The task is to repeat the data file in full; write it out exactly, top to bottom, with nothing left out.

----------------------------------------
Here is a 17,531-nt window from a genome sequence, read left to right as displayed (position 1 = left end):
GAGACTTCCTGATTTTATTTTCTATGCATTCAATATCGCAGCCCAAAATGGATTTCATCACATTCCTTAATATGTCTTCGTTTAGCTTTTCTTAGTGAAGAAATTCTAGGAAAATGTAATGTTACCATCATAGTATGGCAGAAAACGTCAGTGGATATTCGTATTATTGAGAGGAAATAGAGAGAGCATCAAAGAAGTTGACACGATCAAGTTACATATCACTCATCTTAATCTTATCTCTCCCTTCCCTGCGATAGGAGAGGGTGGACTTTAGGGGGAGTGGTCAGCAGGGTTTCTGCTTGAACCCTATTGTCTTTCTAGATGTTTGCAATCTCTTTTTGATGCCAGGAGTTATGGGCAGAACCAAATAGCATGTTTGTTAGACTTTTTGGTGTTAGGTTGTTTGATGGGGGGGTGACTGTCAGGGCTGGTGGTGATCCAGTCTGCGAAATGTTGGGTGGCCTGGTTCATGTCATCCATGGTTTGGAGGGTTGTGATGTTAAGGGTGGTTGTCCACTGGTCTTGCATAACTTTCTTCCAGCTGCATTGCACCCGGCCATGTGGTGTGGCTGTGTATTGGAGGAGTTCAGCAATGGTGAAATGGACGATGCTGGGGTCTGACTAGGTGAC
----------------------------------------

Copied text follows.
Here is a 17,531-nt window from a genome sequence, read left to right as displayed (position 1 = left end):
GAGACTTCCTGATTTTATTTTCTATGCATTCAATATCGCAGCCCAAAATGGATTTCATCACATTCCTTAATATGTCTTCGTTTAGCTTTTCTTAGTGAAGAAATTCTAGGAAAATGTAATGTTACCATCATAGTATGGCAGAAAACGTCAGTGGATATTCGTATTATTGAGAGGAAATAGAGAGAGCATCAAAGAAGTTGACACGATCAAGTTACATATCACTCATCTTAATCTTATCTCTCCCTTCCCTGCGATAGGAGAGGGTGGACTTTAGGGGGAGTGGTCAGCAGGGTTTCTGCTTGAACCCTATTGTCTTTCTAGATGTTTGCAATCTCTTTTTGATGCCAGGAGTTATGGGCAGAACCAAATAGCATGTTTGTTAGACTTTTTGGTGTTAGGTTGTTTGATGGGGGGGTGACTGTCAGGGCTGGTGGTGATCCAGTCTGCGAAATGTTGGGTGGCCTGGTTCATGTCATCCATGGTTTGGAGGGTTGTGATGTTAAGGGTGGTTGTCCACTGGTCTTGCATAACTTTCTTCCAGCTGCATTGCACCCGGCCATGTGGTGTGGCTGTGTATTGGAGGAGTTCAGCAATGGTGAAATGGACGATGCTGGGGTCTGACTAGGTGAC